“The second bloc among the revolutionary forces has at its heart the core sections of the Egyptian working class … which have fought a large number of battles since 2006,” and dealt the death blow to the Mubarak presidency last February. It has organized many independent unions since then and engaged in waves of mass strikes. “However,” writes the RS, “its birth has been aborted by the absence of a revolutionary workers’ organization and the absence of demands which link the social and the political,” as well as its absence as an organized force in the rallies in city squares and sit-ins against military rule.
The third bloc within the mass movement is the far left, including the RS itself, as well as other radical groups. Taken as a whole, these groups “remain relatively marginal to the political scene, lacking the ability to propose initiatives which rally wider forces, despite their participation in the leadership and development of the November sit-in and their support for workers’ and professionals’ strikes and sit-ins.”
The desire to overcome these weaknesses inspired the Revolutionary Socialists to make several concrete proposals. They advocate turning the abstract slogan of social justice adopted by the revolutionary movement—“which sets them apart from the liberals and the Islamists”—into concrete, practical demands around wages, prices, housing, health, education, and jobs, “in turn connecting the achievement of this program with the presence of a revolutionary government in power.”
They note in this regard the demagogy of the Islamists, whose mention in their electoral program of social demands is pure hypocrisy given their longstanding opposition to labor organizing, their own huge economic investments, and their support for neo-liberal policies during the Mubarak era.
To organize and mobilize for these concrete demands, and in so doing to link the varied components of the mass movement, the RS proposes “to construct a revolutionary front with a political program,” which could unite the social, economic. and political demands of the revolution, and unify the struggles in the workplace, the squares. and the campuses.
Finally, the RS calls for translating its slogan “power and wealth to the people” into a concrete radical program that could mobilize the masses from the very first day on which the newly elected parliament members take their seats and begin enacting anti-worker, anti-revolutionary legislation. And to ensure the success of all these projects, the RS pledges “to build a revolutionary socialist party rooted in the ranks of the workers, peasants and students, capable of leading the masses to victory.”
Workers and next phase of Arab Revolution
At the very same time as Egyptian government employees were staging mass protests, their counterparts in Yemen began mass action against their own officials’ corruption.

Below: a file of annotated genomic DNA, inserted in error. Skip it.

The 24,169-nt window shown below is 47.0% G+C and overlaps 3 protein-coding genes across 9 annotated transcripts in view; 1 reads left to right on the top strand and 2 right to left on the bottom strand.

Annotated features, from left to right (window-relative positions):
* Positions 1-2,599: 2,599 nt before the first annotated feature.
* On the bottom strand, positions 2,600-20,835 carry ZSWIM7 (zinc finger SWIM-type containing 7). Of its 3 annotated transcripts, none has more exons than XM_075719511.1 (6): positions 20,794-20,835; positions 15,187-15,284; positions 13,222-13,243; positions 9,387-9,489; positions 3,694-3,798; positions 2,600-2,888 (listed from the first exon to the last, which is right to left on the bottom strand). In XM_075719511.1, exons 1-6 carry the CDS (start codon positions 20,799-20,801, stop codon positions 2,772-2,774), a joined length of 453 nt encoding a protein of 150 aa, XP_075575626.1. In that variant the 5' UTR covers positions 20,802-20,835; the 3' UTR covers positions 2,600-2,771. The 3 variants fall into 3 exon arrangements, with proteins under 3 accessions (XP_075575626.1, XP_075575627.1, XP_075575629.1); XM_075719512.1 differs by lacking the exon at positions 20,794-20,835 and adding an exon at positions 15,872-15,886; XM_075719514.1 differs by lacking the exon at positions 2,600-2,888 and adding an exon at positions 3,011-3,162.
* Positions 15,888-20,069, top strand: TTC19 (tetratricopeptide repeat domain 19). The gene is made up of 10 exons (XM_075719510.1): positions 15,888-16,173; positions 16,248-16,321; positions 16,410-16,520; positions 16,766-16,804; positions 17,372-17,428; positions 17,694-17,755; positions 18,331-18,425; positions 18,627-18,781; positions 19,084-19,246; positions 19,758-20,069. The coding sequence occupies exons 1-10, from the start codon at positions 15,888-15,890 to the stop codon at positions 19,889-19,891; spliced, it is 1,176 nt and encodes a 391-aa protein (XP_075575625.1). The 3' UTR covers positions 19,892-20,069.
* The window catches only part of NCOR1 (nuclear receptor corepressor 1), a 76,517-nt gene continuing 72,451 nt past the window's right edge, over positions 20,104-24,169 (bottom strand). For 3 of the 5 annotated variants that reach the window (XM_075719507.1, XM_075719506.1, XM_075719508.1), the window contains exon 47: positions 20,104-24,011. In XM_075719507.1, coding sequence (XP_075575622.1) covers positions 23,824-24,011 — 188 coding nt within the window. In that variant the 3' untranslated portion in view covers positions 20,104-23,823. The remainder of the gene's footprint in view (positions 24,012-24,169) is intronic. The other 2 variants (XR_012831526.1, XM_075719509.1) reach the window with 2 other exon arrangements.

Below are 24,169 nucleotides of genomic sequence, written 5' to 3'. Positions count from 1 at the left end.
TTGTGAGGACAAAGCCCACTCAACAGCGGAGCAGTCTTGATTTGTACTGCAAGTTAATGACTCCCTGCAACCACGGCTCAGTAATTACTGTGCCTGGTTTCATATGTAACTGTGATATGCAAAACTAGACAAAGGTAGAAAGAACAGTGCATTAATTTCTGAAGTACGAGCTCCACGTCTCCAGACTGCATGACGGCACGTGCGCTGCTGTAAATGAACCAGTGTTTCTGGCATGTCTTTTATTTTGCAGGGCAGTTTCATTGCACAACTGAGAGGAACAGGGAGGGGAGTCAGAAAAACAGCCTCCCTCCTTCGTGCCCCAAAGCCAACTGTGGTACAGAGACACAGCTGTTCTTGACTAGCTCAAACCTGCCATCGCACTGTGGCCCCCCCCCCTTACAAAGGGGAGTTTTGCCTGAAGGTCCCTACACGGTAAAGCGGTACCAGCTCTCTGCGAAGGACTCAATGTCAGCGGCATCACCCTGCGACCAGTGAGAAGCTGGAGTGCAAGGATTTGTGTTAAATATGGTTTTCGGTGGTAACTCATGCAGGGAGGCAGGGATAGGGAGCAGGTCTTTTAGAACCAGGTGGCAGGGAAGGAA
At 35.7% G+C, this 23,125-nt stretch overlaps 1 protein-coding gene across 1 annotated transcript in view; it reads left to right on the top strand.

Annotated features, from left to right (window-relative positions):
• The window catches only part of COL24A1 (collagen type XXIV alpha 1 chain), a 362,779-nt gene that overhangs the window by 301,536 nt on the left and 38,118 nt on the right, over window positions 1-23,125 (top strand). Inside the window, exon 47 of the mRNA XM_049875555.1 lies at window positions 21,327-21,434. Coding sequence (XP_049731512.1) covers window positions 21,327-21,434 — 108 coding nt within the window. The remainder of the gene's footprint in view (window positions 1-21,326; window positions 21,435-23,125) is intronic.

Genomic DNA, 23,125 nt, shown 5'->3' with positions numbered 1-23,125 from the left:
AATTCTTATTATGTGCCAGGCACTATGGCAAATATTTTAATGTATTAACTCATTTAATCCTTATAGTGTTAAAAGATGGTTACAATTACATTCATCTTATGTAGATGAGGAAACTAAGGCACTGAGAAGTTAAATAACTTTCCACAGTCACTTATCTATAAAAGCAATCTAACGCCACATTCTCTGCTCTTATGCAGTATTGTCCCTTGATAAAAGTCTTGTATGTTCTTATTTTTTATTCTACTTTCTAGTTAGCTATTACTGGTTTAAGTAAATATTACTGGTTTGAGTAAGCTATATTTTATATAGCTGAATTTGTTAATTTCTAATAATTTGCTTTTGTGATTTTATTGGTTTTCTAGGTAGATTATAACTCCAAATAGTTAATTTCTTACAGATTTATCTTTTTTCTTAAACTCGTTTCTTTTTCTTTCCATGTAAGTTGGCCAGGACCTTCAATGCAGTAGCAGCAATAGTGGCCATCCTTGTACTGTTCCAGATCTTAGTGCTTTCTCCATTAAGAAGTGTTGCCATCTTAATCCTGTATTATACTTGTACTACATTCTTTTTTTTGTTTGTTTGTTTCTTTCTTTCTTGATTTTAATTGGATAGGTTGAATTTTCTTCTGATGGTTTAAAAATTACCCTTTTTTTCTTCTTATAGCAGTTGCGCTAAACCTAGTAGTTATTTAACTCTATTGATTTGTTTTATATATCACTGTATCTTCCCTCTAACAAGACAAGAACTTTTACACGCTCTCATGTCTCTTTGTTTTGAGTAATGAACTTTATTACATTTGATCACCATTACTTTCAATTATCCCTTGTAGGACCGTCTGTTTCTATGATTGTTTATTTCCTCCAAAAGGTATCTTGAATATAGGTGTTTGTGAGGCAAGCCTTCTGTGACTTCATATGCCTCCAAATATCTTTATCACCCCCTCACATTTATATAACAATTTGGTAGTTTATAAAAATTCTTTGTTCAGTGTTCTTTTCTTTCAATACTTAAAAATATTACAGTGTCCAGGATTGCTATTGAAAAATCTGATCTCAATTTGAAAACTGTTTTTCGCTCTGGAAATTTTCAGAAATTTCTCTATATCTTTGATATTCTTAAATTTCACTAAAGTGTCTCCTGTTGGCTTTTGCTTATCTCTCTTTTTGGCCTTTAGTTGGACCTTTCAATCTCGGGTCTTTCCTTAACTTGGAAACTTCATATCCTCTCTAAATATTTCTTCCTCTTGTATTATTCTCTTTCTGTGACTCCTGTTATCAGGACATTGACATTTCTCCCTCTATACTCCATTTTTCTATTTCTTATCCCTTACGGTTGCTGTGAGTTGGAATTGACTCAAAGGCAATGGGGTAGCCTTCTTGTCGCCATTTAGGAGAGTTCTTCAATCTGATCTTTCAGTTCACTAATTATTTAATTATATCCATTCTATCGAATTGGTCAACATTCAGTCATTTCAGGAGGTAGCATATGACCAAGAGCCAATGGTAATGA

As the AP reported on Dec. 26: “The strikes are following a pattern. Workers lock the gates to an institution, and then they storm the offices of their supervisors, demanding their replacement with bosses who are not tainted with corruption allegations. So far the scenario has played out in 18 state agencies.”
As in Egypt, Yemen’s military has a large stake in the country’s economy, and hundreds of workers have demonstrated in front of the Military Economic Institution, protesting its budget secrecy and demanding dismissal of the agency manager, one of the regime’s most powerful and corrupt figures and a funder of the armed gangs that have attacked protesters.
This similarity in tactics in Egypt and Yemen is, as far as we know, a coincidence. But it could and indeed must become part of a conscious, organized sharing of tactics, and a discussion of shared needs and goals among workers across the region. Such a regional class project would, of course, require construction of a revolutionary party for the Middle East and North Africa as a whole.
Furthermore, this discussion of how to deepen the centrality of workers’ mobilization and demands in the Arab Revolution is also crucial for opposing imperialism’s latest maneuvers. Nowhere is this more needed than in Syria. For months the regime has murdered dozens in cold blood every single day. Yet for months the masses’ response has been to turn out in the tens or hundreds of thousands after each massacre.
But in contrast to this almost unparalleled heroism and steadfastness by Syria’s working people, depending not on lying imperialist “saviors” but rather on the masses’ own strength, the traitorous leadership of the liberals heading the Syrian National Council speaks more and more openly about requesting aid from Washington’s murderous military.
We in the U.S. can further this counterposition of workers’ power to imperialist maneuvers by raising ever louder our own demands that Washington cut all military aid to its client regimes in Egypt, Saudi Arabia, Bahrain, and elsewhere, that it stay out of Syria, and that it end all aid to Israel!
> The article above was written by Andrew Pollack, and first appeared in the January 2012 print edition of Socialist Action newspaper.